by Laura Backes
As I was writing “Best Books for Kids Who (Think They) Hate to Read” I often pictured so many parents I know who, concerned about their kids’ lack of enthusiasm for reading, head out to the book store and try to find that magical book that will turn things around. In my mind’s eye I saw them facing floor-to-ceiling shelves lined with the newest titles, desperately hoping one book would jump out from the rest and scream,
I wrote this book for those parents, and for you, if you find yourself in a similar situation.
Once children are well into second grade they should be able to read age-appropriate books on their own. Once they’re in third grade, they should search out books that appeal to them and read without much parental or teacher prompting. But some kids don’t follow this path and need a little help. As you probably know, getting a reluctant reader to pick up a book is much harder than simply turning off the television and demanding they read. Choosing books for these kids involves more than going to the library and checking out books you loved as a child. That’s why in Chapter 2, “When Bribes Fail: How to Help Your Child Learn to Love Reading,” I outline ten tips for parents to help them get their kids excited about the reading process, how to connect books to other things going on in their kids’ lives, and how to determine what kinds of books their kids will enjoy. One point reading specialists make over and over is that you need to match a book to your child, not try to force your child to read a pre-determined book.
But beyond learning what your child might like to read, one of the most valuable things a parent can do is to learn what elements make up a good book for reluctant readers.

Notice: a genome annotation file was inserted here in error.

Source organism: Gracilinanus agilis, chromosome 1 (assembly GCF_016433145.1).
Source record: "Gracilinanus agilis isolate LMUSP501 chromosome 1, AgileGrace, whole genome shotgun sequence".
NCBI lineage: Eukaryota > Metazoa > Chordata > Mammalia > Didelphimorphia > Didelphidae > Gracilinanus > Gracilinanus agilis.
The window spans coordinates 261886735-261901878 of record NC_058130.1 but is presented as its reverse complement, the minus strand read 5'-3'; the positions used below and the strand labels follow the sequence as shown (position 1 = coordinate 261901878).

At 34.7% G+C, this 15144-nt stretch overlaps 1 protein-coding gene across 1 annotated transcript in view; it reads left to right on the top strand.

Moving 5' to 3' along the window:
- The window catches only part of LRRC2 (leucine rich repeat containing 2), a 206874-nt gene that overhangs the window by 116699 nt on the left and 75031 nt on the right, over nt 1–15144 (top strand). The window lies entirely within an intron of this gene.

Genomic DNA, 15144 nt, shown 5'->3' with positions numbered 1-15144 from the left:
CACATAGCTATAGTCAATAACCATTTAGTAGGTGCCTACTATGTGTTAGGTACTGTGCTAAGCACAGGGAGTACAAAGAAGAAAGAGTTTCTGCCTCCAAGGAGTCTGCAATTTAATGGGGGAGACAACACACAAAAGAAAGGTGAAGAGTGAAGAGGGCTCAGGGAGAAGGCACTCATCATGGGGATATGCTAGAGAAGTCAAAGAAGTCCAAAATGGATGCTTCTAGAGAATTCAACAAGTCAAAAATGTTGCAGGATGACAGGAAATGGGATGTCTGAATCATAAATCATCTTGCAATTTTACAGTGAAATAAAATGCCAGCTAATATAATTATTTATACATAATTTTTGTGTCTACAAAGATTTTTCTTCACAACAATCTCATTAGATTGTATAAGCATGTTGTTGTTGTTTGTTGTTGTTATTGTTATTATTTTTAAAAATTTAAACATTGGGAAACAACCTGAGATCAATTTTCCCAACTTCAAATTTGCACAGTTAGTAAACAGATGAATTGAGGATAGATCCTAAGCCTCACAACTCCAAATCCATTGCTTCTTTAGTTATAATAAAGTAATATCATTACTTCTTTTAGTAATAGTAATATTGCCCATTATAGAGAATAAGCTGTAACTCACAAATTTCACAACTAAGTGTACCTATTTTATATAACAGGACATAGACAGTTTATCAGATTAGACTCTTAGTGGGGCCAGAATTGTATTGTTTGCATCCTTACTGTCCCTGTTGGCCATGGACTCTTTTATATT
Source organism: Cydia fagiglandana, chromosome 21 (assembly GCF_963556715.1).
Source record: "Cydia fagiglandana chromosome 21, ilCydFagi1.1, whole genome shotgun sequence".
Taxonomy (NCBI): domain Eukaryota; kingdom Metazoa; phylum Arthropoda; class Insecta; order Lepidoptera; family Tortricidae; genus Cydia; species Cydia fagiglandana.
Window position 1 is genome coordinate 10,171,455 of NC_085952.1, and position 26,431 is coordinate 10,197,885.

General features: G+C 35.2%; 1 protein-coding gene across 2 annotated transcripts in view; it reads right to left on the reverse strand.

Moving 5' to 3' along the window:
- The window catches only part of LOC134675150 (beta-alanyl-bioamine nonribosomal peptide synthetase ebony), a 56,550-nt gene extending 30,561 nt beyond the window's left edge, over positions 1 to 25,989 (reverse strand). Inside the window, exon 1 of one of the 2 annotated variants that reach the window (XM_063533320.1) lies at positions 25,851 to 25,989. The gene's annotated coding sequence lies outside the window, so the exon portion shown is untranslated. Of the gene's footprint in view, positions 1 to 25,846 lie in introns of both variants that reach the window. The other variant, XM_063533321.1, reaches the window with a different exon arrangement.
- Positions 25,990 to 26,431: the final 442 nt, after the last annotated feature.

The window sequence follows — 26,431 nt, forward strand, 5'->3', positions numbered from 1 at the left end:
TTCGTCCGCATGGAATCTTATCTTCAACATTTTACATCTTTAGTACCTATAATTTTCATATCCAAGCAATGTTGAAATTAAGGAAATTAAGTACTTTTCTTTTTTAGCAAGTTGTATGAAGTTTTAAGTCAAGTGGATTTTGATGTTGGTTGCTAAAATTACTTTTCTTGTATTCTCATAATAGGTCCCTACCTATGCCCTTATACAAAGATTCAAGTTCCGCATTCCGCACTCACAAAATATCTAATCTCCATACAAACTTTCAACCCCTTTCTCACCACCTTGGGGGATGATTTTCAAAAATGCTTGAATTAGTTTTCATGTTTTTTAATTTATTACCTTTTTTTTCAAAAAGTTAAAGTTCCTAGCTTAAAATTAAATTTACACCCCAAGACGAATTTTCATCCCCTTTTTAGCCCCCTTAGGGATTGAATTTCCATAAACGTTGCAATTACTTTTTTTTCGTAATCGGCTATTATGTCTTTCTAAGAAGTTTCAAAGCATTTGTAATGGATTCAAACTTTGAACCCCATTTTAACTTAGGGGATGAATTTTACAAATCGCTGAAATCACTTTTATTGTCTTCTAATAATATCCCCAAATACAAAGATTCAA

In Chapter One, “Where Do I Start?” I describe eight characteristics that give books what I call “Reader Appeal.” These are (and I explain them in much more detail in the book):
- well-defined characters,
- fast-paced plots,
- concise chapters,
- suitable text,
- kid relevance,
- unique presentation
- and visual appeal (the last two apply to nonfiction titles).
Then, in Chapters 4-8, I review 125 carefully selected books that fit these criteria. Since I believe short lists can be more effective than long ones, these books are presented to you as a starting point, to help you determine where your child’s reading level currently is, and the kinds of books he or she will actually read. The reviews cover about two pages each, and include a picture of the book cover, an excerpt from the text, a synopsis, information on why this book appeals to reluctant readers and who might like it, and further reading recommendations if your child likes this book.
“Best Books for Kids Who (Think They) Hate to Read” is designed to help you become an expert in children’s books, to learn how to spot a book your child will like, and know where to find it in the book store or library. And, eventually, you can pass this knowledge on to your child as he or she moves from being a reluctant reader to a lover of books.